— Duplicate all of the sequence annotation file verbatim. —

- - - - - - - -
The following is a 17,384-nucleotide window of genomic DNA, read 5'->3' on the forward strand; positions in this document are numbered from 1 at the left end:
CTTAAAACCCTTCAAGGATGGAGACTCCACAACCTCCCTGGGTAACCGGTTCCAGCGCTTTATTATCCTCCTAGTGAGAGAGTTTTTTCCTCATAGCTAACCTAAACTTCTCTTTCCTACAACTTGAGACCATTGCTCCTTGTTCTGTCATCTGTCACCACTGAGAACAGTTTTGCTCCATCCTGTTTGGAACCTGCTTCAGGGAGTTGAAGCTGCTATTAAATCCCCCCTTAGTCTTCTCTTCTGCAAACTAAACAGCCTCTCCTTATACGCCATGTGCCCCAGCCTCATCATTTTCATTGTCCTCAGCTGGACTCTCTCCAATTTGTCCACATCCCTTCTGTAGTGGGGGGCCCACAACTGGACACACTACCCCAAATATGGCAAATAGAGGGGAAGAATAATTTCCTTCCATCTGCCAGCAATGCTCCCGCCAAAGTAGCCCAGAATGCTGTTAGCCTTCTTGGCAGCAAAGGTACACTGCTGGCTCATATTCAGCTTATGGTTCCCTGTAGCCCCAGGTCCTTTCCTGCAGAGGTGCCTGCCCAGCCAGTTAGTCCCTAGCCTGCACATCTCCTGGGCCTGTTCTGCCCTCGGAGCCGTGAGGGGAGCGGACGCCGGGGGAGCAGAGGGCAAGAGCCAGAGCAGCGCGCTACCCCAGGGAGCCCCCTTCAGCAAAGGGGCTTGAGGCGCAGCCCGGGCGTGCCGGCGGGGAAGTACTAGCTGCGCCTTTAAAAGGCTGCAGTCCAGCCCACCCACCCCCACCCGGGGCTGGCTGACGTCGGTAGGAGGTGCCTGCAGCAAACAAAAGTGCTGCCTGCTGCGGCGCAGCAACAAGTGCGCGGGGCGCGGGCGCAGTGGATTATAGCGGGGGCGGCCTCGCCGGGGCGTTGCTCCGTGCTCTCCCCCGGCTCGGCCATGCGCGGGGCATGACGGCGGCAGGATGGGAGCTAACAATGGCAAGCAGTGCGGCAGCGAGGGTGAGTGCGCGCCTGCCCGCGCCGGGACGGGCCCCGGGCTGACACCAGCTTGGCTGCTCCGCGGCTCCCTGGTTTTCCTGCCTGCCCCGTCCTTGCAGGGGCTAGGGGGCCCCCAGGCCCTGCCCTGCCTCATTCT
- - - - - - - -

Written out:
The following is a 17,384-nucleotide window of genomic DNA, read 5'->3' on the forward strand; positions in this document are numbered from 1 at the left end:
CTTAAAACCCTTCAAGGATGGAGACTCCACAACCTCCCTGGGTAACCGGTTCCAGCGCTTTATTATCCTCCTAGTGAGAGAGTTTTTTCCTCATAGCTAACCTAAACTTCTCTTTCCTACAACTTGAGACCATTGCTCCTTGTTCTGTCATCTGTCACCACTGAGAACAGTTTTGCTCCATCCTGTTTGGAACCTGCTTCAGGGAGTTGAAGCTGCTATTAAATCCCCCCTTAGTCTTCTCTTCTGCAAACTAAACAGCCTCTCCTTATACGCCATGTGCCCCAGCCTCATCATTTTCATTGTCCTCAGCTGGACTCTCTCCAATTTGTCCACATCCCTTCTGTAGTGGGGGGCCCACAACTGGACACACTACCCCAAATATGGCAAATAGAGGGGAAGAATAATTTCCTTCCATCTGCCAGCAATGCTCCCGCCAAAGTAGCCCAGAATGCTGTTAGCCTTCTTGGCAGCAAAGGTACACTGCTGGCTCATATTCAGCTTATGGTTCCCTGTAGCCCCAGGTCCTTTCCTGCAGAGGTGCCTGCCCAGCCAGTTAGTCCCTAGCCTGCACATCTCCTGGGCCTGTTCTGCCCTCGGAGCCGTGAGGGGAGCGGACGCCGGGGGAGCAGAGGGCAAGAGCCAGAGCAGCGCGCTACCCCAGGGAGCCCCCTTCAGCAAAGGGGCTTGAGGCGCAGCCCGGGCGTGCCGGCGGGGAAGTACTAGCTGCGCCTTTAAAAGGCTGCAGTCCAGCCCACCCACCCCCACCCGGGGCTGGCTGACGTCGGTAGGAGGTGCCTGCAGCAAACAAAAGTGCTGCCTGCTGCGGCGCAGCAACAAGTGCGCGGGGCGCGGGCGCAGTGGATTATAGCGGGGGCGGCCTCGCCGGGGCGTTGCTCCGTGCTCTCCCCCGGCTCGGCCATGCGCGGGGCATGACGGCGGCAGGATGGGAGCTAACAATGGCAAGCAGTGCGGCAGCGAGGGTGAGTGCGCGCCTGCCCGCGCCGGGACGGGCCCCGGGCTGACACCAGCTTGGCTGCTCCGCGGCTCCCTGGTTTTCCTGCCTGCCCCGTCCTTGCAGGGGCTAGGGGGCCCCCAGGCCCTGCCCTGCCTCATTCT